As Tom Ricketts was leaving his owner’s box at Wrigley Field Saturday afternoon, he was heard muttering his discontent, to no one in particular.

“When can I stop going to so many god-awful baseball games,” he mused.

The Dodgers had just beaten the Cubs 5-1 in a game that featured zero excitement for the home team. It was only game 27 of a season in which the Cubs hope to play 162, with most of them expected to be either god-awful or just plain depressing.

“I certainly expected there to be growing pains with the new direction we’re headed with Theo Epstein but, well, this … it’s too much, too many errors, too many guys hitting half their weight. I don’ t know if I can make the whole season watching this [expletive deleted],” Ricketts lamented. “As owner, I’m expected to attend the majority of our games, but why? Can’t a guy just take a break? It’s not like if I’m there it’ll get any better. Can’t I just take June off and go to a resort with no phones, computers or such that I have to follow this daily mess? I knew I should have bought a football team, with only 16 games to watch. My god, we’ve already played more games than that and there’s no end in sight.”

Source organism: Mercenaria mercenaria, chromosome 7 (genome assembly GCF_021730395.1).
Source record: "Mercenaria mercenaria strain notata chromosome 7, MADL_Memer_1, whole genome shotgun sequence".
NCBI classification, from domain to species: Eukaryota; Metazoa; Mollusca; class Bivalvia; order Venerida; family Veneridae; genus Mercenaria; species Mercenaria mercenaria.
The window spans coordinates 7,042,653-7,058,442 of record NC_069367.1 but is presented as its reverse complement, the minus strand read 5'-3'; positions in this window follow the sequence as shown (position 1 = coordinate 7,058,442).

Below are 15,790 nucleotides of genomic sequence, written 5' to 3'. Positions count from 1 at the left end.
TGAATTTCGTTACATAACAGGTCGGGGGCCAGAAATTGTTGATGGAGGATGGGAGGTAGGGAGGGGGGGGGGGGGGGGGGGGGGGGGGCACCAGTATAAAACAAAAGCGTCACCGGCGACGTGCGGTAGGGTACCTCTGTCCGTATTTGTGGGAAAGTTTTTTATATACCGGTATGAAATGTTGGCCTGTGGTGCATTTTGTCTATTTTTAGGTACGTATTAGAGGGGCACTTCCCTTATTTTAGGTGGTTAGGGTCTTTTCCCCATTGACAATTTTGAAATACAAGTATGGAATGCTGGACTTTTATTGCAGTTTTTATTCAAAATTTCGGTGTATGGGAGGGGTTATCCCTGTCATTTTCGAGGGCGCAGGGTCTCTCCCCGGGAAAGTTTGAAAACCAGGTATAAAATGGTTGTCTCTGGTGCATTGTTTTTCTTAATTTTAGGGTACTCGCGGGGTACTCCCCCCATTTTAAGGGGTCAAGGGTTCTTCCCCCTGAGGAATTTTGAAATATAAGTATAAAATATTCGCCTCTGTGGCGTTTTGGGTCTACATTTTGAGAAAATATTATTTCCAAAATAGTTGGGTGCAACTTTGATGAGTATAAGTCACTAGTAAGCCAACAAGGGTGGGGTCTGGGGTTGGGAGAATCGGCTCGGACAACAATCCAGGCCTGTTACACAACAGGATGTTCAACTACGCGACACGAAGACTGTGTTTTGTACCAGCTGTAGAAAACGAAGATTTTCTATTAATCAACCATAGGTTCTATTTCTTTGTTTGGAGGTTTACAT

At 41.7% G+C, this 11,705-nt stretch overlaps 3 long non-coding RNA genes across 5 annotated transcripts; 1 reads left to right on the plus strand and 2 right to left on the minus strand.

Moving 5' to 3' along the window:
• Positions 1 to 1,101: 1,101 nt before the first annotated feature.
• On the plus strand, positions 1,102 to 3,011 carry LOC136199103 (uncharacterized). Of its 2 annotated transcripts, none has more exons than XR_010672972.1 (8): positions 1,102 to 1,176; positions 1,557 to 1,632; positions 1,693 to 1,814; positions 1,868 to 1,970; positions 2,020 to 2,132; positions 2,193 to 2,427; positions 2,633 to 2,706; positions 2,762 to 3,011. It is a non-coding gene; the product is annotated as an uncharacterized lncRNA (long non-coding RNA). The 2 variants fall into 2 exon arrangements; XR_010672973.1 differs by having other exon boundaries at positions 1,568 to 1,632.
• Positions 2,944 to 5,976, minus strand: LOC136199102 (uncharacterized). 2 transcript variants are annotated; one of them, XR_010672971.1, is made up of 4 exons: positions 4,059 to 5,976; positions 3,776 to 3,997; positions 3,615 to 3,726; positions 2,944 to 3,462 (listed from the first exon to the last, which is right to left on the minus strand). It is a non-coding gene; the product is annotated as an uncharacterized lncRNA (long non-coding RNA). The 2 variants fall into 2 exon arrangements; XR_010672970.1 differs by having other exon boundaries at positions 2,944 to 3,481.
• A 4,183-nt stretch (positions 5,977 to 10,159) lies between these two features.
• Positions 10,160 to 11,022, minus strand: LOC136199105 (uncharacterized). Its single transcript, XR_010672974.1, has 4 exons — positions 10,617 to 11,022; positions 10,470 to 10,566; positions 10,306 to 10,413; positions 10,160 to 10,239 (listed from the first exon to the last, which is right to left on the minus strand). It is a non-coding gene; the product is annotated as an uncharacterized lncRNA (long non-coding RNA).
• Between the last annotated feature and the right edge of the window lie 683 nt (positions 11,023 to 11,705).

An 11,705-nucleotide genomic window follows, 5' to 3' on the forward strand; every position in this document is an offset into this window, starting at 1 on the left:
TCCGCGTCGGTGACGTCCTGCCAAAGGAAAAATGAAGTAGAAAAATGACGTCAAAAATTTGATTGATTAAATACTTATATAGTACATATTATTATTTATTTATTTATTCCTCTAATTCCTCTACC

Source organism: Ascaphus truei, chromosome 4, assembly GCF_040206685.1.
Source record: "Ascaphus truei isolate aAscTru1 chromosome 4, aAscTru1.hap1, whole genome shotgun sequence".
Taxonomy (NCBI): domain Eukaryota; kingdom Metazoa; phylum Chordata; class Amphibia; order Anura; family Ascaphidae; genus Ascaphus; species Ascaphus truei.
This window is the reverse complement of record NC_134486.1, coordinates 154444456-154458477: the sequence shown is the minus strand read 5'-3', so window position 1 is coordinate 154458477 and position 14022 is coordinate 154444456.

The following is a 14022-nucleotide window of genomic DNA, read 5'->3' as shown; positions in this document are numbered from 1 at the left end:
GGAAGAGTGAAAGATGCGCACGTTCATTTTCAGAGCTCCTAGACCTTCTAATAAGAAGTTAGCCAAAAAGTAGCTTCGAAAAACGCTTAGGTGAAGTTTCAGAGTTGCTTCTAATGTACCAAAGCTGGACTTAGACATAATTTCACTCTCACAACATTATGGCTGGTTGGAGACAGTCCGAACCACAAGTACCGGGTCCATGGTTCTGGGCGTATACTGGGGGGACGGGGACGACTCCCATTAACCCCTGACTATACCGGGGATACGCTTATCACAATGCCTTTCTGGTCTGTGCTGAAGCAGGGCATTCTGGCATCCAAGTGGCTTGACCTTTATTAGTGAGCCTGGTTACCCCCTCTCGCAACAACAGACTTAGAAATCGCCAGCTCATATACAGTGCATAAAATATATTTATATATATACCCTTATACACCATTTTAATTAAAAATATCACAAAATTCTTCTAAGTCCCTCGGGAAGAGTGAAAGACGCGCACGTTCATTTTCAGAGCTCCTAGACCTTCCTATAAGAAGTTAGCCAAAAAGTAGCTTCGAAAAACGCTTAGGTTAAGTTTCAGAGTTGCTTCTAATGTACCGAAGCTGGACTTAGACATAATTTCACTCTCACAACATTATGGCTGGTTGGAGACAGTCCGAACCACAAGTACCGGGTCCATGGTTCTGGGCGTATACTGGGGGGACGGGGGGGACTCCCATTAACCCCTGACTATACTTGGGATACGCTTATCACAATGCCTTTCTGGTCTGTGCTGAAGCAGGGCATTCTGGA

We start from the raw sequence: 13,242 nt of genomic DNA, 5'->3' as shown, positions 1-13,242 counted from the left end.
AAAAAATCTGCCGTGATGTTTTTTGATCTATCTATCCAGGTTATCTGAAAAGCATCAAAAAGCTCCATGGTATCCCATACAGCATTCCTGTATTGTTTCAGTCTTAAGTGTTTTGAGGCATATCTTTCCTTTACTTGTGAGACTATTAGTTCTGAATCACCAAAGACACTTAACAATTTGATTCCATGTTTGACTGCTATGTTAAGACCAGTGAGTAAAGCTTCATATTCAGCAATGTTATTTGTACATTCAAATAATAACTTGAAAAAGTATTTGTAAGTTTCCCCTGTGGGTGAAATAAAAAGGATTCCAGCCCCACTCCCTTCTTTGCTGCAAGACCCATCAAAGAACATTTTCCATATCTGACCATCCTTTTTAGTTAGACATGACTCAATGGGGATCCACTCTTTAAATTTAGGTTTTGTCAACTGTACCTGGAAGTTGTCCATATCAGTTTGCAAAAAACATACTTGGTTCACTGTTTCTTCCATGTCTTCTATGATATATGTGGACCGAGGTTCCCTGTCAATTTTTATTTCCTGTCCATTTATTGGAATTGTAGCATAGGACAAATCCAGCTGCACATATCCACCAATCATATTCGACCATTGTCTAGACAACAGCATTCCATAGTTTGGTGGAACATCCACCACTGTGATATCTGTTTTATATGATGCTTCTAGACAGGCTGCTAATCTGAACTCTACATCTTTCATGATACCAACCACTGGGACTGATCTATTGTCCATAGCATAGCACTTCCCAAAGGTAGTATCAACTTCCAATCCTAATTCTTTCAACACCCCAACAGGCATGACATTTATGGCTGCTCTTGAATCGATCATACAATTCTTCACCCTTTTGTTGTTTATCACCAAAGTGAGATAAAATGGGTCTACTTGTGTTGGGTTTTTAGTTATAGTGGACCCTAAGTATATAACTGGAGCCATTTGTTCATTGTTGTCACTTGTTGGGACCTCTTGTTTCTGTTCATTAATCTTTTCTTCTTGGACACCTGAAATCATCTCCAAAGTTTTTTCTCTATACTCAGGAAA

Ricketts then composed himself and noted if it really got tough to watch games later in the season he’d have his eyes propped open like in the film “A Clockwork Orange.”

Patrick O. Elia